Time ECB admitted its mistake in Ireland
Bank-friendly strategy imposed by ECB on State is unique and perhaps even outside its power, writes Colm McCarthy
The slow-motion train-wreck of the eurozone crisis left the station in Brussels on May 2, 2010, when European leaders decided that there should be no sovereign default in Greece, but rather an emergency official lending programme to the Greek government totalling €110bn. They also decided that senior unsecured bondholders in eurozone banks would be paid in full, at the expense of the sovereign states in which bust banks were domiciled.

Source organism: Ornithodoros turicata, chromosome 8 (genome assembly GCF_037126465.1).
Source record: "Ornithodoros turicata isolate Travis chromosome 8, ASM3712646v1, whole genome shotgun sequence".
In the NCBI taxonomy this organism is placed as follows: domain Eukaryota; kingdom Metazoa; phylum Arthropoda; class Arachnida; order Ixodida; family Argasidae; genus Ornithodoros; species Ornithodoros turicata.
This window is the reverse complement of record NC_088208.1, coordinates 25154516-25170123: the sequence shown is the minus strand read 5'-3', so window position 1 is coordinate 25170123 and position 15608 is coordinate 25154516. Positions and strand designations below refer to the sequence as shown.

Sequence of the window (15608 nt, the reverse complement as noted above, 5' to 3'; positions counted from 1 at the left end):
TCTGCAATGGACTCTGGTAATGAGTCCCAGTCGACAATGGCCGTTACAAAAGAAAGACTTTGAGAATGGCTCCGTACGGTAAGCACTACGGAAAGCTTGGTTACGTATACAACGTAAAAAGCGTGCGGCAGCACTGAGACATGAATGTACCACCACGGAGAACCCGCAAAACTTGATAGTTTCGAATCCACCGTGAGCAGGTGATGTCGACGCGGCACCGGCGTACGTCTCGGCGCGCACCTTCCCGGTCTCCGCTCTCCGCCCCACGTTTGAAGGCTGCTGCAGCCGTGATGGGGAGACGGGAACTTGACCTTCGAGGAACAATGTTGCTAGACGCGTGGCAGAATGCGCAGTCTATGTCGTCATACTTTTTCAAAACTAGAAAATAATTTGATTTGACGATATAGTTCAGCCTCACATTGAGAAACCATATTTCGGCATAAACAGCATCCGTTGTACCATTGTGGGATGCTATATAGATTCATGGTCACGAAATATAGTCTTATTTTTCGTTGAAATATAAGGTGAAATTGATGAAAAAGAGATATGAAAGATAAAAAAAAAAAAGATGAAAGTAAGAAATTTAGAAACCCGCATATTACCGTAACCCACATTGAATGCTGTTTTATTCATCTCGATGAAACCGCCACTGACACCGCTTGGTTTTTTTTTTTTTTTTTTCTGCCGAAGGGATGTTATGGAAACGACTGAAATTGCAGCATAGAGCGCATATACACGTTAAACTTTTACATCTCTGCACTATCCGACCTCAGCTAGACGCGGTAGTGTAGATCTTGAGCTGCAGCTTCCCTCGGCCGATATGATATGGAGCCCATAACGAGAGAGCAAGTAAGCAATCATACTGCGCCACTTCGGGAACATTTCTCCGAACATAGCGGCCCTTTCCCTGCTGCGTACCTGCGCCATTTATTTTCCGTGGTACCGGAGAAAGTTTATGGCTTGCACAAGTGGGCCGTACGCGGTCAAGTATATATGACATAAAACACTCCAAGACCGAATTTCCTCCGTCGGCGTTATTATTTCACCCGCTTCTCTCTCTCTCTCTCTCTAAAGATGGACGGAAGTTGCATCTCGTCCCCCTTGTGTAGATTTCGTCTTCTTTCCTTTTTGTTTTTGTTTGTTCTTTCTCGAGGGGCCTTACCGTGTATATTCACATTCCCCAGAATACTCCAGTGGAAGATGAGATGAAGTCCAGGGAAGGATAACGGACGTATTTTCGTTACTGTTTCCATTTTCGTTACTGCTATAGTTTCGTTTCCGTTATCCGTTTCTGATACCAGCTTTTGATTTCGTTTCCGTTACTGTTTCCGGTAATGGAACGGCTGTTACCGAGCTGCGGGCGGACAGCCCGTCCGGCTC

This policy has been maintained in the case of bank creditors (no senior unsecured bank bondholder has lost) but Greece defaulted in March to the tune of €100bn , all paid by private sector holders of Greek sovereign debt. This was the second Greek bailout and was also inadequate. The preference for bank over sovereign creditors has also failed, since European banks remain under-capitalised and unable to recover the confidence of lenders and investors.